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Ublituximab versus Teriflunomide in Relapsing Multiple Sclerosis

List of authors.
  • Lawrence Steinman, M.D.,
  • Edward Fox, M.D., Ph.D.,
  • Hans-Peter Hartung, M.D.,
  • Enrique Alvarez, M.D., Ph.D.,
  • Peiqing Qian, M.D.,
  • Sibyl Wray, M.D.,
  • Derrick Robertson, M.D.,
  • DeRen Huang, M.D., Ph.D.,
  • Krzysztof Selmaj, M.D., Ph.D.,
  • Daniel Wynn, M.D.,
  • Gary Cutter, Ph.D.,
  • Koby Mok, Ph.D.,
  • Yanzhi Hsu, Ph.D.,
  • Yihuan Xu, Ph.D.,
  • Michael S. Weiss, J.D.,
  • Jenna A. Bosco, B.S.,
  • Sean A. Power, B.S.,
  • Lily Lee, Ph.D.,
  • Hari P. Miskin, M.Sc.,
  • and Bruce A.C. Cree, M.D., Ph.D.
  • for the ULTIMATE I and ULTIMATE II Investigators*

Abstract

Background

The monoclonal antibody ublituximab enhances antibody-dependent cellular cytolysis and produces B-cell depletion. Ublituximab is being evaluated for the treatment of relapsing multiple sclerosis.

Methods

Download a PDF of the Research Summary.

In two identical, phase 3, double-blind, double-dummy trials (ULTIMATE I and II), participants with relapsing multiple sclerosis were randomly assigned in a 1:1 ratio to receive intravenous ublituximab (150 mg on day 1, followed by 450 mg on day 15 and at weeks 24, 48, and 72) and oral placebo or oral teriflunomide (14 mg once daily) and intravenous placebo. The primary end point was the annualized relapse rate. Secondary end points included the number of gadolinium-enhancing lesions on magnetic resonance imaging (MRI) by 96 weeks and worsening of disability.

Results

A total of 549 participants were enrolled in the ULTIMATE I trial, and 545 were enrolled in the ULTIMATE II trial; the median follow-up was 95 weeks. In the ULTIMATE I trial, the annualized relapse rate was 0.08 with ublituximab and 0.19 with teriflunomide (rate ratio, 0.41; 95% confidence interval [CI], 0.27 to 0.62; P<0.001); in the ULTIMATE II trial, the annualized relapse rate was 0.09 and 0.18, respectively (rate ratio, 0.51; 95% CI, 0.33 to 0.78; P=0.002). The mean number of gadolinium-enhancing lesions was 0.02 in the ublituximab group and 0.49 in the teriflunomide group (rate ratio, 0.03; 95% CI, 0.02 to 0.06; P<0.001) in the ULTIMATE I trial and 0.01 and 0.25, respectively (rate ratio, 0.04; 95% CI, 0.02 to 0.06; P<0.001), in the ULTIMATE II trial. In the pooled analysis of the two trials, 5.2% of the participants in the ublituximab group and 5.9% in the teriflunomide group had worsening of disability at 12 weeks (hazard ratio, 0.84; 95% CI, 0.50 to 1.41; P=0.51). Infusion-related reactions occurred in 47.7% of the participants in the ublituximab group. Serious infections occurred in 5.0% in the ublituximab group and in 2.9% in the teriflunomide group.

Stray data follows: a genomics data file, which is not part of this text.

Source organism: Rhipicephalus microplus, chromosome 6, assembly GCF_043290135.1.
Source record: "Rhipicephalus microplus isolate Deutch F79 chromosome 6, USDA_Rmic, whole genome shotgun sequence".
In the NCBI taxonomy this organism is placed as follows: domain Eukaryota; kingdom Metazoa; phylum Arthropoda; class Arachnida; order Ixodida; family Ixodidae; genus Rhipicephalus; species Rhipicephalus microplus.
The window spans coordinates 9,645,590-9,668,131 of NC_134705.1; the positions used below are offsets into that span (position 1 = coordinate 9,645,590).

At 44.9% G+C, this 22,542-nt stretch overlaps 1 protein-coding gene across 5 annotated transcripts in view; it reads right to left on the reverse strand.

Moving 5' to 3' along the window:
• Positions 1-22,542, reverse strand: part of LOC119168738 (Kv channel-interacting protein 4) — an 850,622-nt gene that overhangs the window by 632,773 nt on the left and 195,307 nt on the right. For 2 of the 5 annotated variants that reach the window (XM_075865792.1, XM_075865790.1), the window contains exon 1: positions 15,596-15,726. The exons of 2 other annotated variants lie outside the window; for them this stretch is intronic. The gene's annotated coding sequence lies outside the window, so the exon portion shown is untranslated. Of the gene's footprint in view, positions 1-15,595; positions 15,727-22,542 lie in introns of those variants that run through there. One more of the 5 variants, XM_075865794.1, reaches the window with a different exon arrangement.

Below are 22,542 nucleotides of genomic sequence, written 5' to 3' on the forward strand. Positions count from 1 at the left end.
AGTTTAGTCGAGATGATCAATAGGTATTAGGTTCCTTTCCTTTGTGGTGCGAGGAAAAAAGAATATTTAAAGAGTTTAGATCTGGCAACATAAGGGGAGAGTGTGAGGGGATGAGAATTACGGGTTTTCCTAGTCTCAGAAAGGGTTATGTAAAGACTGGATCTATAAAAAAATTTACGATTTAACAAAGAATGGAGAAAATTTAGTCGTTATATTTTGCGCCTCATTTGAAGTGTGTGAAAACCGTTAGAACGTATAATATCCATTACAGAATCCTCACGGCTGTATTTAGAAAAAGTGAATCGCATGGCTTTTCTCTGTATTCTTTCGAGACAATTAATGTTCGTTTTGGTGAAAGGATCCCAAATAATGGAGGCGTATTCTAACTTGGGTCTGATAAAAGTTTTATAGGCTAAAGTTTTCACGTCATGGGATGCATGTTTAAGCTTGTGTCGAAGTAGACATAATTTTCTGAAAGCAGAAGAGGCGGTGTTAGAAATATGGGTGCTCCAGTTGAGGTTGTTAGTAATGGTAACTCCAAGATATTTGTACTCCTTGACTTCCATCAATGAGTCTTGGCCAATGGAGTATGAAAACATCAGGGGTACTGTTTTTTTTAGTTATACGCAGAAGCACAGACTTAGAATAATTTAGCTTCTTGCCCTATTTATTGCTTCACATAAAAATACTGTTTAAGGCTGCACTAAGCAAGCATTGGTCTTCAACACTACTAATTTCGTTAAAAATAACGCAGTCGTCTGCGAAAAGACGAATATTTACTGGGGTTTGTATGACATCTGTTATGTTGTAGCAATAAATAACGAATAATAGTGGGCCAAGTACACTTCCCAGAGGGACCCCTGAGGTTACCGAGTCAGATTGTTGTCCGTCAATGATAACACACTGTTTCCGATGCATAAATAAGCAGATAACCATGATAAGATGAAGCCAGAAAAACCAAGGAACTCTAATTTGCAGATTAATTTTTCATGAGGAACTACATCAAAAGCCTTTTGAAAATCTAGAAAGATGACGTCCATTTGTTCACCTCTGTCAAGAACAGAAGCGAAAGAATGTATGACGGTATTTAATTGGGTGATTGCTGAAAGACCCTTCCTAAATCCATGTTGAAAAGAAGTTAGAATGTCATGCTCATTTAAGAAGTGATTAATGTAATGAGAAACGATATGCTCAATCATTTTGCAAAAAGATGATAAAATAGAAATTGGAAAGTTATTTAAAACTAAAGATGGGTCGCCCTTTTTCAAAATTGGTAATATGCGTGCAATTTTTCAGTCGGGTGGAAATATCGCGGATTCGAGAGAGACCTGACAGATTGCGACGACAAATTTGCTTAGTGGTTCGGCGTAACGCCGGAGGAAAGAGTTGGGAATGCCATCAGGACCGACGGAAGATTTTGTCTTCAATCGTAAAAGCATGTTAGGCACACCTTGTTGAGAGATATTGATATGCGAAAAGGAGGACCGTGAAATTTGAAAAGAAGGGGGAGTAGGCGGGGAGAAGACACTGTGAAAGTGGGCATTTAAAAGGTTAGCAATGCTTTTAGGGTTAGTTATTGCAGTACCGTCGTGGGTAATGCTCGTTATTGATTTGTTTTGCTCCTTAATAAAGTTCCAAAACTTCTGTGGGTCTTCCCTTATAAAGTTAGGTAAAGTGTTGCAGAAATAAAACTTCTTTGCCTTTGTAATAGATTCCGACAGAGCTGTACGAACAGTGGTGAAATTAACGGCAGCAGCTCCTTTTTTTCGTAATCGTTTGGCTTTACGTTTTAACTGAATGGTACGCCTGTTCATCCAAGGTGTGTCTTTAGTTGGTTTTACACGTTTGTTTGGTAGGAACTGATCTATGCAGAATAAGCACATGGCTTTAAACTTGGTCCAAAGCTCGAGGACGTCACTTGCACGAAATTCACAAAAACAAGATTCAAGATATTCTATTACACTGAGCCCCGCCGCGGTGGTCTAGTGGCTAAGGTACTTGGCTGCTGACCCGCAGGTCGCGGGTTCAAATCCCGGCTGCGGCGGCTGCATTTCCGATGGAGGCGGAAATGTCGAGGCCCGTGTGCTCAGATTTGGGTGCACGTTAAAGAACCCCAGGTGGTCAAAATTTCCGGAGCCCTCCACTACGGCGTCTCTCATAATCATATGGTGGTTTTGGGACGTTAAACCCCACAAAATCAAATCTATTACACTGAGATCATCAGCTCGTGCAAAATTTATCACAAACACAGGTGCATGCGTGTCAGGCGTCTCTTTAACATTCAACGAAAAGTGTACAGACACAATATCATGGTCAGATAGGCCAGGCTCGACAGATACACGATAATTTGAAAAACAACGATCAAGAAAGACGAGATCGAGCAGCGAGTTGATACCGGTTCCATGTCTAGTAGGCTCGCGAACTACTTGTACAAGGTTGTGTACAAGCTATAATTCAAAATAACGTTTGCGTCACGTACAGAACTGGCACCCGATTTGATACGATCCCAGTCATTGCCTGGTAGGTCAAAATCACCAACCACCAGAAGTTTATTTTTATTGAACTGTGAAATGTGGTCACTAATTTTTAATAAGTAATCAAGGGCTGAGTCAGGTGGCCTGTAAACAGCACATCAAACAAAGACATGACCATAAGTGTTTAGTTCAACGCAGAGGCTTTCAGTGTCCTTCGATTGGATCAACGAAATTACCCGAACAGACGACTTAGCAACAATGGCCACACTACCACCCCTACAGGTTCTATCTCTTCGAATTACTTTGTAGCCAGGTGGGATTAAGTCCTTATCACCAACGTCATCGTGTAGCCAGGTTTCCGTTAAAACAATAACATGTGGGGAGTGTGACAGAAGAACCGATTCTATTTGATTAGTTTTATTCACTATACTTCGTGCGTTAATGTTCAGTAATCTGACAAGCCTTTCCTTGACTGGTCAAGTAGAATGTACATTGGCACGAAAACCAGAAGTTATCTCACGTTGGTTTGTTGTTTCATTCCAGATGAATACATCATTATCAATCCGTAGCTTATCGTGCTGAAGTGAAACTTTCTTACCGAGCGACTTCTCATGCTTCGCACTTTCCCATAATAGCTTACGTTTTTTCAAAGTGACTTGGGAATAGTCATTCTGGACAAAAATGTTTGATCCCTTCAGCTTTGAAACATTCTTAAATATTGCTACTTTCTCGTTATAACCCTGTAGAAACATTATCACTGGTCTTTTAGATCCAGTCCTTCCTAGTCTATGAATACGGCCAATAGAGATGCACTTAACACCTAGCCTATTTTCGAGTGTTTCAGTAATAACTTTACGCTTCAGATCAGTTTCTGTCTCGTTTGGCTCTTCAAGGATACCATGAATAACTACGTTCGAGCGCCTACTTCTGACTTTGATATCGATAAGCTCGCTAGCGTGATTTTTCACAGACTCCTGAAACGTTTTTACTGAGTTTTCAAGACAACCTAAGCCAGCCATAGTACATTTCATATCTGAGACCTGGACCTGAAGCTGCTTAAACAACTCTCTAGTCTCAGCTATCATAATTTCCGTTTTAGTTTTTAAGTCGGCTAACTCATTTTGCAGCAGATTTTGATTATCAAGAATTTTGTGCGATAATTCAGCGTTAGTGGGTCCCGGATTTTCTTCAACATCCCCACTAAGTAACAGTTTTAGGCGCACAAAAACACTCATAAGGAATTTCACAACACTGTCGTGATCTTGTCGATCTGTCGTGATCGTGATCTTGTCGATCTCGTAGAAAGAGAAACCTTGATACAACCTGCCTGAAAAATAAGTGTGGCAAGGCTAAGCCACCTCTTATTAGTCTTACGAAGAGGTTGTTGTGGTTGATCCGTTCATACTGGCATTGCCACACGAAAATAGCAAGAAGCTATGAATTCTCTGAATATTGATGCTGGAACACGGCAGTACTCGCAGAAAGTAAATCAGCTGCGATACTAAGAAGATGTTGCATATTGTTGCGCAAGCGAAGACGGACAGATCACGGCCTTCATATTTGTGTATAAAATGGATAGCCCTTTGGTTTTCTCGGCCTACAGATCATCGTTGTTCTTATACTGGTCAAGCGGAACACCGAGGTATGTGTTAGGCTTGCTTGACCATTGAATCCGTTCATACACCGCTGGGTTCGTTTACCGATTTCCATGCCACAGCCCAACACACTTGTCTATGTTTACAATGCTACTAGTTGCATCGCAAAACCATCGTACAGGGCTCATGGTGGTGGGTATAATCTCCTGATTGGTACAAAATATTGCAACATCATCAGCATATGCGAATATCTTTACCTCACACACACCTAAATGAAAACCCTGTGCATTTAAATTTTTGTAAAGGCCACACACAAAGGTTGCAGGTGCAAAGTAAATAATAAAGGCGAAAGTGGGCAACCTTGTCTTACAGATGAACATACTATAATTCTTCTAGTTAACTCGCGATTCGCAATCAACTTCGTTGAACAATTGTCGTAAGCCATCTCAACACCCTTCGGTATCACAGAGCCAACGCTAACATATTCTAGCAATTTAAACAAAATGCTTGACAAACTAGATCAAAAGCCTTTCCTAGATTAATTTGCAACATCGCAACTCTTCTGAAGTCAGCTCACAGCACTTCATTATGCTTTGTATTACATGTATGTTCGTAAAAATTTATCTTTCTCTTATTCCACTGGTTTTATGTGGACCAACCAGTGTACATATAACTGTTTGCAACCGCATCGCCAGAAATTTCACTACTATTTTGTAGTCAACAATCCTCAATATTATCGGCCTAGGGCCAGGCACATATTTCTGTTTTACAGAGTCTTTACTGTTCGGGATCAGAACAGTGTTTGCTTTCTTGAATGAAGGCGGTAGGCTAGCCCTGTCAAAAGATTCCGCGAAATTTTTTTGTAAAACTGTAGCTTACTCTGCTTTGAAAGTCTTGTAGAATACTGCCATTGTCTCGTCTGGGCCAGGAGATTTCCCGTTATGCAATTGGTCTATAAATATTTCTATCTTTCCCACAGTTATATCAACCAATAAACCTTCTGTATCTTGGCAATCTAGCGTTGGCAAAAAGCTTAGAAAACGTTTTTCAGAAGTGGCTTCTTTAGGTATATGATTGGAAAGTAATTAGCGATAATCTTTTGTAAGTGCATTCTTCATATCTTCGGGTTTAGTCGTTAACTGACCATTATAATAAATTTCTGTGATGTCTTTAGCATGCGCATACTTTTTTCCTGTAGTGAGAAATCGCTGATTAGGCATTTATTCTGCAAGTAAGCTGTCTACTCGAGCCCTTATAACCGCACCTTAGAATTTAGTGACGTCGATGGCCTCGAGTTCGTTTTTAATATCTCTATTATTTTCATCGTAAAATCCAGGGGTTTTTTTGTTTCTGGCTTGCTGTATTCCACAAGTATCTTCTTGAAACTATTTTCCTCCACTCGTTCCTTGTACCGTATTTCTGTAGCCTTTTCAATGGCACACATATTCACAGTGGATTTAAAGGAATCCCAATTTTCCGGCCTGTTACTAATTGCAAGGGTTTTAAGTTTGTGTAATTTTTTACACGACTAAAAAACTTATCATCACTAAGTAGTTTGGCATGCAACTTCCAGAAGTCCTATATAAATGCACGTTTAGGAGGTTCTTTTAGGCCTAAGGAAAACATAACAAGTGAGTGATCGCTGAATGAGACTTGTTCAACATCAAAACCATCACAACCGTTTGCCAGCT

Conclusions

Among participants with relapsing multiple sclerosis, ublituximab resulted in lower annualized relapse rates and fewer brain lesions on MRI than teriflunomide over a period of 96 weeks but did not result in a significantly lower risk of worsening of disability. Ublituximab was associated with infusion-related reactions. (Funded by TG Therapeutics; ULTIMATE I and II ClinicalTrials.gov numbers, NCT03277261 and NCT03277248.)

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Funding and Disclosures

Supported by TG Therapeutics.

Disclosure forms provided by the authors are available with the full text of this article at NEJM.org.

This article was updated on August 25, 2022, at NEJM.org.

A data sharing statement provided by the authors is available with the full text of this article at NEJM.org.

We thank the participants and their families for their participation and commitment to these trials; the clinical trial team for the conduct of the trials; and Marina P. Gehring and Rachel Speer of Luminology Scientific Communications for medical writing assistance with an earlier version of the manuscript.

Author Affiliations

From the Beckman Center for Molecular Medicine, Stanford University, Stanford (L.S.), and the Weill Institute for Neurosciences, University of California, San Francisco, San Francisco (B.A.C.C.) — both in California; Central Texas Neurology Consultants, Round Rock (E.F.); Heinrich Heine University Medical School, Düsseldorf, Germany (H.-P.H.); the Brain and Mind Centre, University of Sydney, Sydney (H.-P.H.); Medical University of Vienna, Vienna (H.-P.H.); Palacký University Olomouc, Olomouc, Czech Republic (H.-P.H.); University of Colorado, Aurora (E.A.); Swedish Medical Center, Seattle (P.Q.); Hope Neurology, Knoxville, TN (S.W.); University of South Florida, Tampa (D.R.); Columbus Neuroscience, Westerville, OH (D.H.); the Department of Neurology, University of Warmia and Mazury, Olsztyn, and Center of Neurology, Lodz — both in Poland (K.S.); Consultants in Neurology, Northbrook, IL (D.W.); and TG Therapeutics, New York (G.C., K.M., Y.H., Y.X., M.S.W., J.A.B., S.A.P., L.L., H.P.M.).

Dr. Steinman can be contacted at or at the Beckman Center for Molecular Medicine, Stanford University, 279 Campus Dr., Rm. B002, Stanford, CA 94305.

A complete list of investigators in the ULTIMATE trials is provided in the Supplementary Appendix, available at NEJM.org.

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